So I just sort of asked myself, so what is it that I needed at that time to go and get this job and that’s what I did. And then, something that I’ve always regretted, some of my classmates they went to Montana, and you were given the credit for the two years, and you could have just jumped into third year, and I should have done that, and I always regretted not doing it, but I got the job that I was after. It was away to the races after that as far as getting experience and so on. So I had my second year in Pacific Rim, I had gone through a competition and I remember, you know Dan Vedova don’t you?
Glen: I clearly remember we were all on a list. I was actually ahead of him on that list. So anyway, before I finished my second year out in the Broken Group Islands I was offered a fulltime job.
SH: And that was in Rogers Pass?
Glen: That was in Rogers Pass. And I remember being in the surf, on surf boards, might have been a school, maybe just for fun, and Dan Vedova was in there. We were standing beside each other, just going in and he said, “It’s all over for you baby blue”. In other words I got the job so didn’t have to go through all of that process. That’s an absolute quote. And it’s a song, I can’t remember what the song is from, but he meant it as a good thing. (End Section 1 Tape 24:44)
Glen Peers – Part 2 – 11:39 – 00:23
SH: So, how did you become involved in the Warden Service? Which national park did you start working in? We sort of have been covering that.
Glen: So it was Kootenay, then Jasper, then Pac Rim and Rogers Pass. Then I got my full time job in Rogers Pass, and I believe that it was literally Ian, (Pengelly) didn’t have a full time job there but he was seasonal and then he came to Banff. But I moved into that seasonal job in Rogers Pass for two winters as a warden. So I did one winter with SRAWS, and then I did two winters as a seasonal warden and I did two summers at the same time; the Pacific Rim summer stuff. And I was usually able to get extensions and stuff so it all worked out pretty good. I remember, Janice and I were building a house in Spur Valley and I remember having to take nine days off in the middle of the summer in July, and blasting back here and putting the roof on the thing. And then driving back, because she was here working at the Hot Pools. So then I got the full time job in Rogers Pass and did it like a year and a half straight.
SH: That’s when I was there.
Glen: Ya, that must have been right at the end because you were there when I left there to come to Banff and that was in ‘83.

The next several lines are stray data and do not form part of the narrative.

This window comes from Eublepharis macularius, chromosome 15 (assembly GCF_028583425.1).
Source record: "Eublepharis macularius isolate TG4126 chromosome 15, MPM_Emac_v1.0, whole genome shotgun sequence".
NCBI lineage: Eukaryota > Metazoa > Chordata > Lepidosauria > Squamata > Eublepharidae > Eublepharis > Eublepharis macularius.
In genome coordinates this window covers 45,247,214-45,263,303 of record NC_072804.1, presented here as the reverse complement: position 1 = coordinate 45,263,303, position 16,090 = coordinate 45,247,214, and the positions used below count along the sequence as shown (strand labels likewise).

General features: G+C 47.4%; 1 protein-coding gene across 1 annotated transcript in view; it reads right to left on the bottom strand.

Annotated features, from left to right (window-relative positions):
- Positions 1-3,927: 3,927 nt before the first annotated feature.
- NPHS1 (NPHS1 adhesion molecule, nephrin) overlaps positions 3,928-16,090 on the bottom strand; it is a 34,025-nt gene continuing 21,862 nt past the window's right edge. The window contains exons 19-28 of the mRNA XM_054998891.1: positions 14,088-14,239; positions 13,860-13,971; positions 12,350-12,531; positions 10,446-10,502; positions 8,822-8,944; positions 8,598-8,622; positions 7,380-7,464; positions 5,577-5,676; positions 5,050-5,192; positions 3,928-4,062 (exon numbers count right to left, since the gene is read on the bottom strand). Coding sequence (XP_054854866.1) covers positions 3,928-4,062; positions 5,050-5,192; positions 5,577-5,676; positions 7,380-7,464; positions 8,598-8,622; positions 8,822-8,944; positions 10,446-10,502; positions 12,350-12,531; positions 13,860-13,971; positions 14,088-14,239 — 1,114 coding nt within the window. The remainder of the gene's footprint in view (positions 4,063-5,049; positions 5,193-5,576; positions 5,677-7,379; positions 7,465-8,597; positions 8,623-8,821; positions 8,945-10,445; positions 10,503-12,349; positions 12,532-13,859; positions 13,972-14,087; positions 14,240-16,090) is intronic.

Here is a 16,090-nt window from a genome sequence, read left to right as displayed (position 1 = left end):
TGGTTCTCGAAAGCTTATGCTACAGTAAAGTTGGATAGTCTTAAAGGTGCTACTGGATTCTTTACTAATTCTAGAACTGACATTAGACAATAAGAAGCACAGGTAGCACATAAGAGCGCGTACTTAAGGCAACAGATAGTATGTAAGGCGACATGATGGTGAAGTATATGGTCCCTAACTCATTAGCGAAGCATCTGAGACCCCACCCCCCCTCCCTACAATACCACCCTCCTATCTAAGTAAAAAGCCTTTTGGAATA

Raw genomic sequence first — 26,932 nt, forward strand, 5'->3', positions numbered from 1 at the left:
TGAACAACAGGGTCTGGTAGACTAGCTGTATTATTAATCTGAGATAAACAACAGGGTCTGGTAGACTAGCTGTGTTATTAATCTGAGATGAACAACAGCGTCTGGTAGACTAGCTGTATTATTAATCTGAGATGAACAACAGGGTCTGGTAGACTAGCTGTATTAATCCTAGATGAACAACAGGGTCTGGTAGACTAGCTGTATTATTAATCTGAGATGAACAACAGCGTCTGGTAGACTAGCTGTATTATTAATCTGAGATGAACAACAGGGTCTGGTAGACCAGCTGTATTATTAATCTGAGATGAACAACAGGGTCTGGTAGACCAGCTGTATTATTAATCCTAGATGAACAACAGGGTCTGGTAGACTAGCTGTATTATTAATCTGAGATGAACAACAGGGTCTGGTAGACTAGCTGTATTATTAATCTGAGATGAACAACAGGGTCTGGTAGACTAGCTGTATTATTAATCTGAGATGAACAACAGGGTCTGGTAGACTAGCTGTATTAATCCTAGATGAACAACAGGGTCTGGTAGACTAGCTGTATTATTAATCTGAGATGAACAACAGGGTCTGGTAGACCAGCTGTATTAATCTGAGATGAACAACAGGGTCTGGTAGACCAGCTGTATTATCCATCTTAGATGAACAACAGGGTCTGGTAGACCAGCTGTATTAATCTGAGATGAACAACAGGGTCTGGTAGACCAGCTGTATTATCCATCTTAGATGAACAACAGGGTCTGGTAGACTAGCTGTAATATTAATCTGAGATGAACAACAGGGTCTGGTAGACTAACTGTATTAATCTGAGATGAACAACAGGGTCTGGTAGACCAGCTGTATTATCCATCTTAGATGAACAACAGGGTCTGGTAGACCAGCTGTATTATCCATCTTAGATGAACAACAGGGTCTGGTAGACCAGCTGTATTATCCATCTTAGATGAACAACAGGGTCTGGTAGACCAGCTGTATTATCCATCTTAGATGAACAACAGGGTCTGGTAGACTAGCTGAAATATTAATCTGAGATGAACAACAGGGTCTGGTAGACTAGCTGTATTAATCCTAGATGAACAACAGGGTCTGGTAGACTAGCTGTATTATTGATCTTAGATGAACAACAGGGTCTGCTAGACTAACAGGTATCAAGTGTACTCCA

SH: Ya I was there in 81.
Glen: Yes, okay so that’s right then. So we would have had probably two winters together and then I got the transfer to Lake Louise. But just before that transfer there was an opening, and it would have been (Earl) Skjonsberg as the dogmaster that retired? And then Scott Ward became the dogmaster. Well I was quite interested in that. And, I applied and I got accepted and they sent me to quarry training, that’s what it was called, with the RCMP. So I went to Innisfail and basically became bait for the dogs for two weeks. Scott did it as well, cause Scott had been in Pacific Rim too, and then he came back. Anyway you basically just ran and hid behind big round bales, and did tracks for them and there was usually a bite at the end of all of this stuff. And it was quite enjoyable, it was fun. And I finished that and they said, you qualify. And I remember talking to Keith Everts and he just said, “Scott’s there and he’s got more seniority, I’d take both, either one of you, but Scott’s already here and he got the job.” But I got a transfer to Lake Louise so I was totally fine with that. (Tape 3:39)
So then I had a full time job and for that first summer I lived and shared a trailer in trailer town there with Terry Skjonsberg, but he was in the backcountry. Then for the winter, this was definitely in 1983, Janice left her job – she was a supervisor at the pools here in Radium – and she got, that was when the Sally Borden building (in Banff) and the aquatics centre was just being finished. There was a job opening for an aquatic supervisor, and Janice got it. So that first winter we lived in a little government house on Squirrel Street in Banff. I remember it being so cold we had plastic on the windows. Then we got… Bill Browne and Debbie Browne moved, I think from the Castle house down to Kootenay and we moved out to Castle (Junction).